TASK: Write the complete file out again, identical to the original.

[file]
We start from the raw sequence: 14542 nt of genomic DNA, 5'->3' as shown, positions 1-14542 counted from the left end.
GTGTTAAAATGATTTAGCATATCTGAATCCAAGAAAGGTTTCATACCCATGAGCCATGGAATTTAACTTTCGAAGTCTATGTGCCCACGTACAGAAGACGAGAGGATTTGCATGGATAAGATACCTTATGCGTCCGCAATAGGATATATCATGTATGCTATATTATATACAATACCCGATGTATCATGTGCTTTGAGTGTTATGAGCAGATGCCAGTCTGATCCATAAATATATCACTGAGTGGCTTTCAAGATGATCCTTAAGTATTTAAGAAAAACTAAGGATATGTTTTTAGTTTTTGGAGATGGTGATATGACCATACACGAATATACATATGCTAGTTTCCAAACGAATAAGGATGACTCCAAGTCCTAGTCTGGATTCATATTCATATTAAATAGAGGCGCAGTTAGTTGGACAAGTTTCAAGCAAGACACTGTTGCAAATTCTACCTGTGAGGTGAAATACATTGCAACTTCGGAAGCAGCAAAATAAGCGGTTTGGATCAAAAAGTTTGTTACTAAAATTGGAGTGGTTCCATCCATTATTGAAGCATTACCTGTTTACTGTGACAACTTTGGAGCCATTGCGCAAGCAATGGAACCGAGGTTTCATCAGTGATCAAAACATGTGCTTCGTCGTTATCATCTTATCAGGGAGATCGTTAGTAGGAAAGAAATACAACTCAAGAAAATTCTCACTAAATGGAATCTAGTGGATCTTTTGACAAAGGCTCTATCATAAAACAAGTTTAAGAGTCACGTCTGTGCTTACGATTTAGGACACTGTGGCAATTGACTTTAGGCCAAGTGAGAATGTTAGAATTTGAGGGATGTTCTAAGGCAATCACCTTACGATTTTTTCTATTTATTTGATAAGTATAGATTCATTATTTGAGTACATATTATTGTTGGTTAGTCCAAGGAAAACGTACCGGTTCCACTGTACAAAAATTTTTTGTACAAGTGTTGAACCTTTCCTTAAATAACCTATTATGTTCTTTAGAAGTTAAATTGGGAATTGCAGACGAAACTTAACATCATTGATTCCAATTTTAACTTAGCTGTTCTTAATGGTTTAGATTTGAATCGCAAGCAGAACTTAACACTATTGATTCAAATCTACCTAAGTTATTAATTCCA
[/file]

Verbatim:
We start from the raw sequence: 14542 nt of genomic DNA, 5'->3' as shown, positions 1-14542 counted from the left end.
GTGTTAAAATGATTTAGCATATCTGAATCCAAGAAAGGTTTCATACCCATGAGCCATGGAATTTAACTTTCGAAGTCTATGTGCCCACGTACAGAAGACGAGAGGATTTGCATGGATAAGATACCTTATGCGTCCGCAATAGGATATATCATGTATGCTATATTATATACAATACCCGATGTATCATGTGCTTTGAGTGTTATGAGCAGATGCCAGTCTGATCCATAAATATATCACTGAGTGGCTTTCAAGATGATCCTTAAGTATTTAAGAAAAACTAAGGATATGTTTTTAGTTTTTGGAGATGGTGATATGACCATACACGAATATACATATGCTAGTTTCCAAACGAATAAGGATGACTCCAAGTCCTAGTCTGGATTCATATTCATATTAAATAGAGGCGCAGTTAGTTGGACAAGTTTCAAGCAAGACACTGTTGCAAATTCTACCTGTGAGGTGAAATACATTGCAACTTCGGAAGCAGCAAAATAAGCGGTTTGGATCAAAAAGTTTGTTACTAAAATTGGAGTGGTTCCATCCATTATTGAAGCATTACCTGTTTACTGTGACAACTTTGGAGCCATTGCGCAAGCAATGGAACCGAGGTTTCATCAGTGATCAAAACATGTGCTTCGTCGTTATCATCTTATCAGGGAGATCGTTAGTAGGAAAGAAATACAACTCAAGAAAATTCTCACTAAATGGAATCTAGTGGATCTTTTGACAAAGGCTCTATCATAAAACAAGTTTAAGAGTCACGTCTGTGCTTACGATTTAGGACACTGTGGCAATTGACTTTAGGCCAAGTGAGAATGTTAGAATTTGAGGGATGTTCTAAGGCAATCACCTTACGATTTTTTCTATTTATTTGATAAGTATAGATTCATTATTTGAGTACATATTATTGTTGGTTAGTCCAAGGAAAACGTACCGGTTCCACTGTACAAAAATTTTTTGTACAAGTGTTGAACCTTTCCTTAAATAACCTATTATGTTCTTTAGAAGTTAAATTGGGAATTGCAGACGAAACTTAACATCATTGATTCCAATTTTAACTTAGCTGTTCTTAATGGTTTAGATTTGAATCGCAAGCAGAACTTAACACTATTGATTCAAATCTACCTAAGTTATTAATTCCA